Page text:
How Xbox earned some trust at E3 2017. 60 in 60 day 12 part 2.

The yearly Electronic Entertainment Expo has become a chore for many of us. Long a festival for corporate back slapping and justifying unjustifiable corporate practices, sprinkled with a few completely unrepresentative trailers for video games. It has once again descended upon us, but after watching Xbox’s presentation this year, I can’t help but feeling that, while I don’t care who is the “Best of E3 “, Microsoft and Xbox deserve “Most Improved”. While I haven’t forgotten what happened on the E3 stage in 2013, I also have to give them credit for how far they have come since then. Before we get to the good, though, there are probably people reading who have no idea about E3 2013.

Microsoft’s Xbox division’s E3 2013 press conference, where the DRM hardcoded into the Xbox One was revealed. While Don Mattrick tried desperately to spin this as a positive, the consumers backlashed in a way rarely seen before or since. The console was initially set to have to have a constant, stable internet connection to be able to even be used to play games. If the internet went out, your Xbox One would have kicked the user from their current game, and locked access to all of the games in their library. In response to this backlash, Microsoft was initially dismissive, with Mattrick clarifying “fortunately, we have a product for people who aren’t able to get some form of connectivity, it’s called Xbox 360.”. On top of all of this, the console was evidently designed to directly attack the used games market, with functionality built in to allow the console to block a user from playing a used game. This dismissal quickly changed, however, as the outrage grew far beyond what Microsoft had predicted. The company replaced Mattrick with Phil Spencer to head Xbox, and backpedaled on nearly everything that the outrage was centered on. After weathering a rocky release year, the company really set about rebuilding trust in gamers, and unlike Konami, they meant it.

At E3 2015, Phil Spencer announced that the Xbox One would feature backward compatibility with the Xbox 360. This was something that many observers thought should have been a feature from the start, but this announcement was very positively received. Since then, Xbox has added hundreds of games to this list, and today, at time of writing, on the E3 stage, Spencer once again delivered some exciting news: backward compatibility with the original Xbox was announced. Several commentators also noted how focused Xbox’s presentation was on the games coming to it’s console in the near future, showing a vast blend of games from different genres, developers, and budgets. There was almost guaranteed to be a game shown this year that could appeal to nearly every possible taste.  This is the most recent event that has finally caused even a hardened cynic to do a double take. Very often a corporation will take to the stage with commitments and pledges about how they will change to more respect their customers, but these are rarely followed through on. Xbox is, therefore, almost unique among companies that made these promises and really meant what it was saying. While there is absolutely a profit motive in doing this, Xbox is making this profit by expanding what it offers to the consumer, rather than charging for what used to be free. This is a pro-consumer move from a platform holder who was sincere in their promises.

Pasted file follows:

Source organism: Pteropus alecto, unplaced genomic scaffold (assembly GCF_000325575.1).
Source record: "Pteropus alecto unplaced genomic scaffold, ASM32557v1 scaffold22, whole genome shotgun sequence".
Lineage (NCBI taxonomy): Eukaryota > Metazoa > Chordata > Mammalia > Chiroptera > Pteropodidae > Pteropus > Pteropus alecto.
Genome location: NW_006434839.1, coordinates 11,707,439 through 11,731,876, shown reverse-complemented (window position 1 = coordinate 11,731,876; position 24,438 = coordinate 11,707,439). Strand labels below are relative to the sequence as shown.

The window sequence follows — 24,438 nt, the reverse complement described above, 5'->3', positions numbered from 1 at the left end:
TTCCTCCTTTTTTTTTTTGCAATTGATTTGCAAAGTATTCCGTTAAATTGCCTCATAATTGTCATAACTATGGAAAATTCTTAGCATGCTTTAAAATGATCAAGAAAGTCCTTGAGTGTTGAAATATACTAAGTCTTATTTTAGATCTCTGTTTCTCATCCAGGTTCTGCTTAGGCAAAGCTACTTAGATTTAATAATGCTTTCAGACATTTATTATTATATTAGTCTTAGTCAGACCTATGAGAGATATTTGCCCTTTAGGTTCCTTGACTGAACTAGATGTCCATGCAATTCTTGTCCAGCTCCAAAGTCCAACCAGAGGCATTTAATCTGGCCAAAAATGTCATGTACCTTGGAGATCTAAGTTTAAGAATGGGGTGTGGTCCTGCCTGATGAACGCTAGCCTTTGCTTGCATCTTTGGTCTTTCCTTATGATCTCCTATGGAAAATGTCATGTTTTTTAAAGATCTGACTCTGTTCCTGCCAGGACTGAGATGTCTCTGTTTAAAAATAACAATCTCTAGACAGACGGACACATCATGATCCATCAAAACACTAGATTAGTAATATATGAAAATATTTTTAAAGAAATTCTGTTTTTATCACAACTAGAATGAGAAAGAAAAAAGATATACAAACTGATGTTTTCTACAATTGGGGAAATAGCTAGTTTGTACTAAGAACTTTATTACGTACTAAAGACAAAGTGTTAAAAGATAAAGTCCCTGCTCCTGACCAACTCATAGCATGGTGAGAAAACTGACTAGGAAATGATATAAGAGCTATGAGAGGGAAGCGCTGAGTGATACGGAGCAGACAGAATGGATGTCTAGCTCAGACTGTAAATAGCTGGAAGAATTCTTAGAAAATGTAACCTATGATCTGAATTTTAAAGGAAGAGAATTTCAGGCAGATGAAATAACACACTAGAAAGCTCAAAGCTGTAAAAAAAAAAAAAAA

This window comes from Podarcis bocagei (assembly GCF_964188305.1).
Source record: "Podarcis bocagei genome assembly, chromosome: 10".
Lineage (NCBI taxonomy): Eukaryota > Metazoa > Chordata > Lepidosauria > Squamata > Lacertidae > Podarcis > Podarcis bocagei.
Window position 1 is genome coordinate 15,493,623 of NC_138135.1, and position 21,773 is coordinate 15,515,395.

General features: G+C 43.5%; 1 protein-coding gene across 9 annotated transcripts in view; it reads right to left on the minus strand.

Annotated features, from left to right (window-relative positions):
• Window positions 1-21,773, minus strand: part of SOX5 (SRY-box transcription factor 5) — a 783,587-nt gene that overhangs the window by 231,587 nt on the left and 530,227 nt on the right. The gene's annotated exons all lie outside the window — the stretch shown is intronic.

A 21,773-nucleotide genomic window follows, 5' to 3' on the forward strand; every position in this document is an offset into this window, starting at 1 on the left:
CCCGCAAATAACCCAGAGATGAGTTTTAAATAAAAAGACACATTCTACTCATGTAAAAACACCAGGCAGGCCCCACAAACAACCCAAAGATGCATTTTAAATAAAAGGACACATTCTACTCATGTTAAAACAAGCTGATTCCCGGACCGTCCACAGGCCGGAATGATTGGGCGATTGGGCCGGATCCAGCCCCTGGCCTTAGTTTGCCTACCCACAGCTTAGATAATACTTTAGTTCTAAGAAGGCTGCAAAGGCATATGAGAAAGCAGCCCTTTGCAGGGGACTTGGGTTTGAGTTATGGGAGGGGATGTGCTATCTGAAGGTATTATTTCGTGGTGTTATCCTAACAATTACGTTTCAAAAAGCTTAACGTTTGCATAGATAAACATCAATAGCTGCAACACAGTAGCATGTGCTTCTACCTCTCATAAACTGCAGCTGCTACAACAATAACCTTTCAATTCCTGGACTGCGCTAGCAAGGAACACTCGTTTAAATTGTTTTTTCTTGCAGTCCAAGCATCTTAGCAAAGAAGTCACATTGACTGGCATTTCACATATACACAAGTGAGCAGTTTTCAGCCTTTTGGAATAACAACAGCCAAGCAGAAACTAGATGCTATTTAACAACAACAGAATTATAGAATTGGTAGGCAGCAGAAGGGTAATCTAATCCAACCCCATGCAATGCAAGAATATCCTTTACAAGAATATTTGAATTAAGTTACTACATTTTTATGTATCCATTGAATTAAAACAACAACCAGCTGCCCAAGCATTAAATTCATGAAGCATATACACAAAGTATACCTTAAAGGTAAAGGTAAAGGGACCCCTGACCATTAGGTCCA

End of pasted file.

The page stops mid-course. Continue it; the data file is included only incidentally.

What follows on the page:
The other big reveal today was for the Xbox One X, which is increasingly resembling a teenage idiot’s forum username. With recent leaks, the console’s hardware was revealed weeks before. It is being billed as an addition to the “Xbox One Family”, which implies that Microsoft may be changing their business model somewhat to focus on incremental changes, something that was decried by Spencer himself, saying he wanted to move forward in big steps. All of this being said, however, working to keep both the One and the One X relevant will be a monumental undertaking because it necessarily splits the audience, but there are some relatively simple workarounds for it. 

At the end of the day, it is always important to remember that E3 is a marketing event first and foremost, and marketing departments will tell you anything if you buy their game. Insincerity rings out from the stage with each alternate word, and it generally takes months to try to desperate the reality from the hype. There has been reason to be skeptical and cynical over the past few years, but Xbox has worked to build trust with consumers. I remain cautiously optimistic for this console.

About Jake Moses

I was lucky enough to have parents who raised me with and around video games, and as such have been playing video games since before I can remember. Long obsessed with the process of making games, and the industry around them, I feel prepared to tackle talking about games and the industry and offer my unique opinion on both. Discussion is encouraged, I read any and all comments. Twitter: @sisypheangaming Patreon
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